Here is an example of the data mining approach. I couldn't find much Web-based information about Horseman technicals other than that in forums. I found most of that, distilled it, found graphics and developed a page. You will note that this is my lame attempt at an interactive page. I don't have the technical resources for something fancier, but I'd like to polish this up with email messages from those who can offer corrections and additional content:

I also appeal to all contributors to think about how they name a thread. If you ask yourself, "If I were looking for help for this topic, what would I search for?" you will be doing a favor to all those who come after you searching for the same information. Often, the reason that regular readers see the same question being repeated is that searches don't find the threads that contain relevant information.

As I thought about ways that a newcomers audience might be served by both the site I developed and a more general site like the LFP site, a greater use of links between the sites seemed like a strategy I wanted to explore. One of the ways I am trying to do this is with specific logo-like graphics that identify where a link leads and using link names that respect the organization of information of the target site.

I also have tried to exploit greater use of graphics and have ideas for expanded use of graphics to better explain subjects. An example is a page I recently developed to survey different composition and focusing aids. I have tried to use a consistent set of link IDs to help readers get to additional information and to sources for the equipment.

These kinds of pages are easier to design, integrate and manage on a local site than on a shared site like LFP, so I want to continue to enrich my site design, but I would like to think of this as a complement to what is being done on the LFP site and to interweave navigation between the sites.

And a final admission--I get a kick out of designing Web sites.

Brian Wallen
1-Mar-2009, 23:00
If you are going to add a lot more images and graphics, warn us so we don't open the posts and get nailed with a ton of download information that will push us way past the allowed bandwidth our providers limit some of us to. At least make the bigger files optional so we don't get shut off for roo much use.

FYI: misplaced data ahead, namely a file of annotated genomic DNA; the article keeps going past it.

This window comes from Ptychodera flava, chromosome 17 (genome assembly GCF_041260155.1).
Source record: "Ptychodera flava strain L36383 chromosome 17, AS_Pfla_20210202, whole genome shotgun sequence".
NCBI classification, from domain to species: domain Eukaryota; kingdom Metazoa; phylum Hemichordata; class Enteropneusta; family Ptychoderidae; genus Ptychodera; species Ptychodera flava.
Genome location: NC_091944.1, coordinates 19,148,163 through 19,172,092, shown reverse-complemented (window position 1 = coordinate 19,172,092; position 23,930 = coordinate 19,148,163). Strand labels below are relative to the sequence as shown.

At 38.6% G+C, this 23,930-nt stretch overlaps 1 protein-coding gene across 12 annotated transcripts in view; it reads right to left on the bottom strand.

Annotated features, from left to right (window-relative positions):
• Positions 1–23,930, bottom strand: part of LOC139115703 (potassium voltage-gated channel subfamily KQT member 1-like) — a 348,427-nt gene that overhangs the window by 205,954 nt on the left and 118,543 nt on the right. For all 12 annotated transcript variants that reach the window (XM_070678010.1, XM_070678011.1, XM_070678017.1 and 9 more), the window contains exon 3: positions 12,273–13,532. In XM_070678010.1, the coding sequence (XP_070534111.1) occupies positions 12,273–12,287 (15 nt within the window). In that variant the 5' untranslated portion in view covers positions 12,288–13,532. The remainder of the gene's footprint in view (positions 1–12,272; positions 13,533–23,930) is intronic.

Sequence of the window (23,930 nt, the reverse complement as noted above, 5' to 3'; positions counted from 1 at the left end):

I can think of a couple of Web page strategies to try to provide the kind of support that Dakotah describes. It is possible to develop text only pages and provide branches in the Web page coding that allow a browser to select text only or text with images. That makes designing the page more challenging, since good page design doesn't use graphics gratuitously, but because the graphics add value to what the text is trying to describe.

As both a Web designer and a frequent user of dialup service, I am very aware of being careful with the size of graphics. It is often possible to greatly enrich text with small scale graphics that illustrate the topic you are discussing. Warning messages can be used in pages that link to other pages which contain large scale graphics. There are always questions that arise in page design that balance increasing the size of a page to contain more information vs. breaking information up on multiple pages that may cumulatively take longer to load than the single page, but don't subject the visitor to a single long wait time.

I'd say that the early comments in this thread explore that issue and recognize that page design standards and available bandwidth have changed considerably over the lifetime of the LFP site.

Since the site relies on volunteer effort, I'd argue for guidelines that provide flexibility to make contributions that are congenial to the contributors. Nothing throws cold water on an inclination to create something more than constraints that the developer knows don't have to exist. But some group of us ought to be able to develop some guidelines that are vetted, then published which could improve site usability.

As I've noted, I have a preference for maintaining my own site where I can establish internal site organization, navigation, include graphics, modify pages and reorganize as I see the need and have the time. Yet I want to make my site as complementary to the LFP site as I can.